FDA May Cut Lengthy Drug Side Effect Warnings in TV Ads
The rambling, sometimes comical list of drug side effects in TV commercials may soon be a thing of the past, as the FDA begins a new study to determine the impact of such direct-to-consumer ads. Health regulators are concerned that the list, which often names ten to fifteen possible side effects in rapid succession — ranging from insomnia and nightmares to dry mouth and gastrointestinal upset – may actually confuse consumers and reduce the gravity of more serious health complications associated with dangerous prescription drugs.
In 2012, the pharmaceutical industry paid some $3.1 billion on direct-to-consumer advertising, according to the Pew Charitable Trusts. At present, television commercials touting the latest and greatest cure-all for arthritis, erectile dysfunction, diabetes and high blood pressure, among tons of other common ailments, must disclose all possible side effects.
These excessive lists, which have been prime fodder for entertaining parodies on Saturday Night Live, minimize the drugs’ more severe risks, says the FDA.
Consumers may be overlooking side effects of dangerous drugs
In an Internet-driven society noted for a collectively short attention span, viewers may be simply tuning out from these protracted ads, worries the agency. Ample research indicates that many consumers, particularly those 50 and older, pay little attention to drug warning labels.
“Our hypothesis is that, relative to inclusion of the full major statement, providing limited risk information along with the disclosure about additional risks will promote improved consumer perception and understanding of serious and actionable drug risks,” said the FDA on February 14.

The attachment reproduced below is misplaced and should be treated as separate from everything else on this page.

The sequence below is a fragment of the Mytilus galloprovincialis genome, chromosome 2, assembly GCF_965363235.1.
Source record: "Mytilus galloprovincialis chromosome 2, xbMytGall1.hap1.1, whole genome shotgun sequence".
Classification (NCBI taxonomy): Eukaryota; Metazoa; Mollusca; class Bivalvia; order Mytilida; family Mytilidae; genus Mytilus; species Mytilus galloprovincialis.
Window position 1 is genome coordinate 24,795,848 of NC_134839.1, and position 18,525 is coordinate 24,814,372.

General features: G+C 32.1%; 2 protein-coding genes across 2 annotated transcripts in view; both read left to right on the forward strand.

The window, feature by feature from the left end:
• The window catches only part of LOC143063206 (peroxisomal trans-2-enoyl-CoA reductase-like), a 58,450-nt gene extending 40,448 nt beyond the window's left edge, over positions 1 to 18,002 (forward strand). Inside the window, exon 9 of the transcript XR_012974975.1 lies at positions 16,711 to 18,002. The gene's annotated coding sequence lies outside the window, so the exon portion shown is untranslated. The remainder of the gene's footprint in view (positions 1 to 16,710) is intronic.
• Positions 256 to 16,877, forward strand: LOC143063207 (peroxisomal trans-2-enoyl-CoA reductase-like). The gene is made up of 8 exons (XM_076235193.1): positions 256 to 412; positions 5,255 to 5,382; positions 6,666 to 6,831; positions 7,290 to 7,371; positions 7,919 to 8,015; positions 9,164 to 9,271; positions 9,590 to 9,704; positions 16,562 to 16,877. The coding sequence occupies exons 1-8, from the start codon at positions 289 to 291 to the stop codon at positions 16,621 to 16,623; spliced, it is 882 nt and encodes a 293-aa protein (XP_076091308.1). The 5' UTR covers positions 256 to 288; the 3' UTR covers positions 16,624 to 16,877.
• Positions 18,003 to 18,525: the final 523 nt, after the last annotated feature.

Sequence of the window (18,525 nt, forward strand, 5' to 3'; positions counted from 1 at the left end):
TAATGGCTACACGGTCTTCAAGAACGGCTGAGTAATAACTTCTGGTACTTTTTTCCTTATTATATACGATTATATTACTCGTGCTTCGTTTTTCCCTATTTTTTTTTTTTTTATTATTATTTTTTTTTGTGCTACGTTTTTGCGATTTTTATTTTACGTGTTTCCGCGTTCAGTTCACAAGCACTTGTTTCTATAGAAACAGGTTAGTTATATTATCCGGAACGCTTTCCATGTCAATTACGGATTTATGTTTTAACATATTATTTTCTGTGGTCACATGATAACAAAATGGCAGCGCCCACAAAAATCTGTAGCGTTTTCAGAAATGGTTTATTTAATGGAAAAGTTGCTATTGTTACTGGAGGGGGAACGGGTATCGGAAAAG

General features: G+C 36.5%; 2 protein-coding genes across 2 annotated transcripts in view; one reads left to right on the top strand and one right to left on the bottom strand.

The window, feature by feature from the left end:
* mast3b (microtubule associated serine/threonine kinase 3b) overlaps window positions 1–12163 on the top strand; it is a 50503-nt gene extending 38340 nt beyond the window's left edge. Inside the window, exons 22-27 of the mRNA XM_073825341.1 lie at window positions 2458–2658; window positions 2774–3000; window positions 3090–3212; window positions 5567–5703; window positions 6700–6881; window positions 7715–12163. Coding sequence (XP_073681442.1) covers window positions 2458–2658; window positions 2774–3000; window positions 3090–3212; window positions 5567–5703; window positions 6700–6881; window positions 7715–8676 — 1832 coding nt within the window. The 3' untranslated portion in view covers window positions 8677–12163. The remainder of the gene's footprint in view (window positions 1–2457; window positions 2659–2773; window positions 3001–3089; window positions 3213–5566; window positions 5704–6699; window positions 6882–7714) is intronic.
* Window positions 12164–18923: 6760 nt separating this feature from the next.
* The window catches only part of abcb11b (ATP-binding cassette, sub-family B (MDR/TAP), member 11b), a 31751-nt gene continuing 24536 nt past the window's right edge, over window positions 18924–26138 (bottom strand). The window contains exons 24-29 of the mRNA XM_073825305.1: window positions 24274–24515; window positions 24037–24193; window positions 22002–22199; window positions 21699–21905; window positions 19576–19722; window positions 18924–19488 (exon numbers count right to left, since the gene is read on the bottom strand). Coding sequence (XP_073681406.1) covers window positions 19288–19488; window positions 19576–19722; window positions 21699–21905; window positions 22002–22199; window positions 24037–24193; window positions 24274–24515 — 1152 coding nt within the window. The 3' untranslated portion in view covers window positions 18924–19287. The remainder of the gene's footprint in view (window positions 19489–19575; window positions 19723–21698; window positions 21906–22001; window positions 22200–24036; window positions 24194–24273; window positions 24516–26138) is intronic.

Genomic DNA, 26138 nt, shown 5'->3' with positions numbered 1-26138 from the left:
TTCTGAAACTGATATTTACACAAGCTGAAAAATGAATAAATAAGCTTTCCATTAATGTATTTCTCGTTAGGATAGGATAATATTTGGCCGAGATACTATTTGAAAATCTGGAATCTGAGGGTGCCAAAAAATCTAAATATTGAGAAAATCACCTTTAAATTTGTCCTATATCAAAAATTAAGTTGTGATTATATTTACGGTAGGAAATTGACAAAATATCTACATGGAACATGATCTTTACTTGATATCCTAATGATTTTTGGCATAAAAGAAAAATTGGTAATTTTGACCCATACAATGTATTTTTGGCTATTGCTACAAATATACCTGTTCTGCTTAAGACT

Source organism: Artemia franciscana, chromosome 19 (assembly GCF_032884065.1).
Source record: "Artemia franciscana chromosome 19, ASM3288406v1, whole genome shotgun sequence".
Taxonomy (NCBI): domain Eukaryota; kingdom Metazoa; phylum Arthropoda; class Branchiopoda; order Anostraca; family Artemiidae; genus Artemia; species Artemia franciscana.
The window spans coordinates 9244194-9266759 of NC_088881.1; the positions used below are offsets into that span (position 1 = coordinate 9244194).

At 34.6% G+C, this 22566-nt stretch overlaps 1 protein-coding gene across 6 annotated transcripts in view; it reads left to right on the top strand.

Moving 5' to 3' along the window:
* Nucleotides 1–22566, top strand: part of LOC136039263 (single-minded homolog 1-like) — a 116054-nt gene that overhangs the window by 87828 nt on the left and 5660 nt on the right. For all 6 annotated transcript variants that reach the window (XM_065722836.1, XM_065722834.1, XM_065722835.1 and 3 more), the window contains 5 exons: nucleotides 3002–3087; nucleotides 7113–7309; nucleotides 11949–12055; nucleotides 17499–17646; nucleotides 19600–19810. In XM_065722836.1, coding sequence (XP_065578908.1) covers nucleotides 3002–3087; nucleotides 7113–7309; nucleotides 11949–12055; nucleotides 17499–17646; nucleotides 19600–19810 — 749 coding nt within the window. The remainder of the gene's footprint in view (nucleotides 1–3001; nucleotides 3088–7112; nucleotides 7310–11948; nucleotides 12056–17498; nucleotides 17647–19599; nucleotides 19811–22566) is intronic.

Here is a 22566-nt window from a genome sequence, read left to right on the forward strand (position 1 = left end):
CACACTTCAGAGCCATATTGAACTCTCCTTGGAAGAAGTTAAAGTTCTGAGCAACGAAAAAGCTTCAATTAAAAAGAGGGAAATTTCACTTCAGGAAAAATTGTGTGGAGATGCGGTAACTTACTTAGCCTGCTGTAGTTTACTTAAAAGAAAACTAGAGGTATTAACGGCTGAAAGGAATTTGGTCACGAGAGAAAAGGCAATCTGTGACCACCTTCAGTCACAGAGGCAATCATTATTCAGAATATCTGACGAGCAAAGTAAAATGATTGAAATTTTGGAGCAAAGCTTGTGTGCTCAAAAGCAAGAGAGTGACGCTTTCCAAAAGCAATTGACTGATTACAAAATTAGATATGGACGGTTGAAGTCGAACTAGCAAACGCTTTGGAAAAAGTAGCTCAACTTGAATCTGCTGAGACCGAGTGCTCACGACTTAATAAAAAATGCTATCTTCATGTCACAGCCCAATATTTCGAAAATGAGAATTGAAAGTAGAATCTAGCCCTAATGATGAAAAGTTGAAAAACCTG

The agency is planning to survey 15,000 participants (all 18 or older and non-healthcare workers) online about TV ads that contain varying series of drug side effect lists, and then determine their understanding of risk.
Health regulators say that one solution is to state only risks that are “serious and actionable.” If this route were adopted, television commercials would disclose that the list of side effects was not imparted in full and encourage patients to speak with their doctor and review drug warning labels carefully.
FDA worried that TV ads do not impart drug risk info
The FDA is also concerned that direct-to-consumer (DTC) ads do not include enough risk information and may omit important information. As an example, those men who are plagued by Propecia side effects may argue that risks of chronic sexual dysfunction were virtually non-existent in Merck’s commercials.
Recent research conducted by University of Wisconsin and Dartmouth University supports the FDA’s assumption, as study authors found that “potentially misleading claims are prevalent throughout consumer-targeted prescription and nonprescription drug advertising on television.” Specifically, 57 percent of DTC efforts were found to be misleading.
It remains to be seen whether such an overhaul will have a true impact on how the public perceives inherent risks and benefits of prescription medications. With thousands of drug lawsuits pending against Big Pharma players like Pfizer, Merck and Bayer, any changes that will more effectively communicate a product’s latent dangers will likely be welcomed by consumers.
- NY Daily News, FDA looks into limiting TV commercials’ rambling lists of drug risks, http://www.nydailynews.com/news/national/fda-studies-limiting-tv-ads-drug-risk-lists-article-1.1617940
- Bloomberg, TV Drug Ads May Trim Lengthy Recitation of Side Effects, http://www.bloomberg.com/news/2014-02-14/tv-drug-ads-may-trim-lengthy-recitation-of-side-effects.html
- Medical Daily, FDA To Consider Shortening TV Commercials' Long Lists Of Drug Side Effects: Is All That Rambling Too Confusing? http://www.medicaldaily.com/fda-consider-shortening-tv-commercials-long-lists-drug-side-effects-all-rambling-too-confusing
- FDA, Docket No. FDA-2014-N-0168, https://s3.amazonaws.com/public-inspection.federalregister.gov/2014-03390.pdf